Of course, such a drastic change in the male psyche also dictated a change in their adult entertainment. Watching the erotica from 1985 to 1995, you’ll see a radical shift in the type of sexual endeavors portrayed — gone is the “woo ‘em, bang ‘em, leave ‘em” attitude, replaced by a gentler emphasis on foreplay. Manual stimulation and cunnilingus became rote aspects of each sex act, rather than the “classic” model of stripping down for intromission.
September 12, 2008
Hookers and Blow
Addiction. Man’s most dangerous of foes. No other force can alter a man’s psychology and physiology so rapidly, so completely. It can render the most virile of men impotent; it can hurtle the weak among us to the precipice of death. Addiction is a force that can be stopped, with great effort and expense (both financially and spiritual), but it can never be destroyed. It always remains, in the hidden recesses of the mind, waiting for a moment of weakness to pounce and destroy again.
Brandon Iron’s tour de force Hookers and Blow explores this disease with a jarring mixture of harrowing drama and gentle humor. In casting this film, auteur Iron trusts friend and longtime co-star Joe Blow to carry the brunt of the emotional heavy lifting. Iron himself co-stars, and the two actors — ostensibly playing themselves, lending additional verisimilitude to the gritty, realistic world Iron creates — drift down a tragic path. Contrary to what you might expect from the title and DVD box cover, this is a tale of sex addiction — Iron brilliantly uses “blow” as a pun, alluding to both Blow’s name and the film’s harrowing final scene but not cocaine.
September 5, 2008
Asian Street Hookers #46
I felt a strange sense of déjà vu after watching Asian Street Hookers #46. Its disastrous attempts to undermine and demean Asian culture reminded me of Screwing Asia, while its rock-bottom production values and sloppy direction made Fresh Outta High School 9 look like 2005’s Pirates.
Here’s how lazy the Asian Street Hookers series has become: they’ve all but abandoned the “hooker” pretense, referencing it only twice (in five scenes). We’re left with the implication that, while all the featured women, only two are opportunistic tramps, which is very different from being a “hooker.” For example: if they got all skanked up and walked up and down Melrose until a half-drunk embarrassment going through a hard divorce pulled up in his tan Volvo station wagon and slurred, “Wanna party?” — that’s a hooker. If they’re casually walking home from work, a guy stops them and starts rubbing their genitals and they say, “Wait a sec — that’ll cost you” — that’s the free market at work. These women aren’t hookers. Or maybe they are, appearing in tripe like this.
August 31, 2008
Stan McKagan Proposes a Ban on Breast Implants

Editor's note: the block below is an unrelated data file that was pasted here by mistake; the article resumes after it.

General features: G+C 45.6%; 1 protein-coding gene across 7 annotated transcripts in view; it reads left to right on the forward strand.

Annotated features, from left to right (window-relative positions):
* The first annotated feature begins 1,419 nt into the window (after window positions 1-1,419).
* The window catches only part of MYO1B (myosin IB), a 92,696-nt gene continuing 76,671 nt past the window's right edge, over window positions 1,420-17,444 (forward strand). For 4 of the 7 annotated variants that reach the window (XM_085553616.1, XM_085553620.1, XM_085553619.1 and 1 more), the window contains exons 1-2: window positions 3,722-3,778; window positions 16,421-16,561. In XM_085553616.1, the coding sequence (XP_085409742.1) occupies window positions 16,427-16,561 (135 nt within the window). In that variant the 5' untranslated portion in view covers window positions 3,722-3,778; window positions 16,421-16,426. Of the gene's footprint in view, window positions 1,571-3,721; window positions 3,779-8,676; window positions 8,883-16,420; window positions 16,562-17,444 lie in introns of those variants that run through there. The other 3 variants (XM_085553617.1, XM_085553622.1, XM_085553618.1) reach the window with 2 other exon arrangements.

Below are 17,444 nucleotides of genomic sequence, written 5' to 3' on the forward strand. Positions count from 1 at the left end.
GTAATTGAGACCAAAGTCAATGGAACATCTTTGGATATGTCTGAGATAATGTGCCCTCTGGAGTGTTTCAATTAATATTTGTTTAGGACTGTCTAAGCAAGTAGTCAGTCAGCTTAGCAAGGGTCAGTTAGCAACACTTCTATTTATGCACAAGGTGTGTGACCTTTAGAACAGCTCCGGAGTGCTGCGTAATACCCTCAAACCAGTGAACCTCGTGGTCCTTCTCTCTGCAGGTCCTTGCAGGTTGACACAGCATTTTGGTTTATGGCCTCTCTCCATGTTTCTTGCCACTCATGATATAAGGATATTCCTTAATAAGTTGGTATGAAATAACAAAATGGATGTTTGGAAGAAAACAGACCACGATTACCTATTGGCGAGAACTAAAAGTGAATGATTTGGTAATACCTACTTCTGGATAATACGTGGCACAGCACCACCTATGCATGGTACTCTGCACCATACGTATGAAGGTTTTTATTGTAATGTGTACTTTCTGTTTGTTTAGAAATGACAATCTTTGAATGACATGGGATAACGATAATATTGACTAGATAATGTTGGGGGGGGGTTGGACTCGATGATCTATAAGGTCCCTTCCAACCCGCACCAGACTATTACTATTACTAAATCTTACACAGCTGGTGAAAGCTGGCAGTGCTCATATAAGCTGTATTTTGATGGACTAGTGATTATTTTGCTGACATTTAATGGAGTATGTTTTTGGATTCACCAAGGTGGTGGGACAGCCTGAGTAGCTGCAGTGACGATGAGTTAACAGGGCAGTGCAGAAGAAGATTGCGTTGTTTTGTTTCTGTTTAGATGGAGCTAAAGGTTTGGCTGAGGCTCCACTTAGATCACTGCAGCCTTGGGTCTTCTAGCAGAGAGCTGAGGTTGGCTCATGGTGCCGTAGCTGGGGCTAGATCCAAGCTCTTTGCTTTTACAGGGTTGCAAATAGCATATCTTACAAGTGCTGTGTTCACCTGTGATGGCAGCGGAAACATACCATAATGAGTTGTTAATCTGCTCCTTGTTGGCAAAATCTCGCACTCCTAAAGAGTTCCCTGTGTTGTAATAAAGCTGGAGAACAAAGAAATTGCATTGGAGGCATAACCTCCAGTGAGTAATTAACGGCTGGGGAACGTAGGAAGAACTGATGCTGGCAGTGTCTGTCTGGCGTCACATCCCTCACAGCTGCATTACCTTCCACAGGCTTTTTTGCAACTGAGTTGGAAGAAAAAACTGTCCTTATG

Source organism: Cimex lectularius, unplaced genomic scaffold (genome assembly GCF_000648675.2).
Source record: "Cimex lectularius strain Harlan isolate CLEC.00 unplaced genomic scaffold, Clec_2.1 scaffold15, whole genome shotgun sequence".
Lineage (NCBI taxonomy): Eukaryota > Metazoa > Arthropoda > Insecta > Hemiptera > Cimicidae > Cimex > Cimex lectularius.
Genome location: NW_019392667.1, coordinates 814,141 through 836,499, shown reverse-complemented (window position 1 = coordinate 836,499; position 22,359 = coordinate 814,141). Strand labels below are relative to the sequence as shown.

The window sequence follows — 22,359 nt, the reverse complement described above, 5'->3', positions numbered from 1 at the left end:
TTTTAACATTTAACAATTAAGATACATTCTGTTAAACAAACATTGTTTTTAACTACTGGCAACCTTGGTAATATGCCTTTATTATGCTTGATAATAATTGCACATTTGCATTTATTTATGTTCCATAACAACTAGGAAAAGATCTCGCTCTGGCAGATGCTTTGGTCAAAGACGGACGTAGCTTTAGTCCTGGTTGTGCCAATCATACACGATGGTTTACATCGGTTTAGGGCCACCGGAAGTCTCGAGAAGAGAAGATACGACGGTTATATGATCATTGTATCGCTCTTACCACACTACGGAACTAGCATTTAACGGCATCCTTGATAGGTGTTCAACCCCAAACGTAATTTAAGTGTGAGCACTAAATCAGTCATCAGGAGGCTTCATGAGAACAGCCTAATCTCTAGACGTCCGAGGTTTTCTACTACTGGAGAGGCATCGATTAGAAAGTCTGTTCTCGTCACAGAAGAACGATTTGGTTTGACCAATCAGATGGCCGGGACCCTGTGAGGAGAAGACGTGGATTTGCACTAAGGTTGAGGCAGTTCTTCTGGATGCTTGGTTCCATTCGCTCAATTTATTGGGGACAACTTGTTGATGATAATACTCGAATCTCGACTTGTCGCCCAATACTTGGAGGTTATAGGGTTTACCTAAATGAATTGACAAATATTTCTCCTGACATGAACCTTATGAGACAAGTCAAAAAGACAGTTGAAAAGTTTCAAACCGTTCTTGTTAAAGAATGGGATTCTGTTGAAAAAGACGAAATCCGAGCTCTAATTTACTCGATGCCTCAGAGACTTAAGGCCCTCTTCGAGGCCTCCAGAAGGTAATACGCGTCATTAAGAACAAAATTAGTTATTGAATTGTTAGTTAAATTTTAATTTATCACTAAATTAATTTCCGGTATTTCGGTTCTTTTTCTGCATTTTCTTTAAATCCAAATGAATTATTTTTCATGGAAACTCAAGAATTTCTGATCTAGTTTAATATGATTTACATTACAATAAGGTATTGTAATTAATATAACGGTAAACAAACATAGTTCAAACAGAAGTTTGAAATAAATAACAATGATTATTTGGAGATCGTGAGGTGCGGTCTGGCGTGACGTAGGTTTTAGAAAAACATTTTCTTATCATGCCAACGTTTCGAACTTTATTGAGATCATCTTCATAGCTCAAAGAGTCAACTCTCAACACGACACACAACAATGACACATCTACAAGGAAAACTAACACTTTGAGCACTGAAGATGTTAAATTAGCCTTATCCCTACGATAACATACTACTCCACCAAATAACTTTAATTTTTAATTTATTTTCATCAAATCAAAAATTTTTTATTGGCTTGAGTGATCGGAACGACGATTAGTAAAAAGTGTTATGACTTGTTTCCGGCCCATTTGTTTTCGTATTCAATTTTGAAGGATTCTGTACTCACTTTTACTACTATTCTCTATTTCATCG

CANOGA PARK, CA — I’m very surprised that, with the recent admission of several websites that video and subscription-service sales have gone down, no one has yet stated what appears to be obvious to me. The cause of all these problems are fake breast implants.
I can’t tell you how many times I’ve prowled the Internet for a new erotic adventure to enjoy, only to be taken in by misguided reviews declaring, “This bitch has perfect tits!” Perfect tits, I always think, stroking my soul-patch in deep contemplation. I have to see this. As soon as I click on the link, the cover photo or screenshot captures throw me into a fit of rage and disappointment. Of course they have perfect tits — they’re 100% fake.
August 29, 2008
It’s a Young Girls Thing #7
Two weeks ago, I rode director Greg Lansky hard for his inept sequel, Fresh Outta High School 9. Unlike other filmmakers of limited means, Lansky opted to coast on past successes by attempting to insert an inferior product. Well, I wasn’t swallowing it, and It’s a Young Girls Thing #7 might do a good job of explaining why.
You see, the uncredited director hired by Legal Pink Productions did a fucking phenomenal (in more ways than one) job of using his limitations to his advantage. With the exception of some sloppy production design (scenes two and four shared the same room, swapping out chairs without making an effort to mask the distinctive and unattractive bamboo glued to the wall), It’s a Young Girls Thing #7 gives audiences exactly what they want, but this doesn’t satisfy the director. He pushes everything a little harder (in more ways than one), and I thank him for it.
August 22, 2008
“Oh, big American cock. Can’t get enough.” This line, uttered by Keeani Lei, opens Screwing Asia, and it does the job of summarizing Frank Marks’ grim depiction of race relations in the U.S. The film cannot, by any measure, be considered a high-quality endeavor, but it does have some fascinating moments that manage to simultaneously undermine and support Marks’ filmic treatise.
August 15, 2008
Fresh Outta High School 9
I can’t deny the high expectations built up from the first eight in the Fresh Outta High School series, but I still tried to maintain objectivity when I popped the DVD in my player. I don’t intend to sugarcoat my opinions, so if you consider yourself a fan of this series, you might want to sit down. Fresh Outta High School 9 might be the biggest disaster of 2008.
What an absolute embarrassment for all involved, from the cast to the production crew. Everything that made the previous films special, different, innovative — up in smoke. What remains is a horrific amalgam of poor direction, fresh-off-the-street (or -boat) acting and shoddy production design. I’d like to try to find an explanation for what went wrong.
August 8, 2008
Oh No! There’s a Negro in My Mom!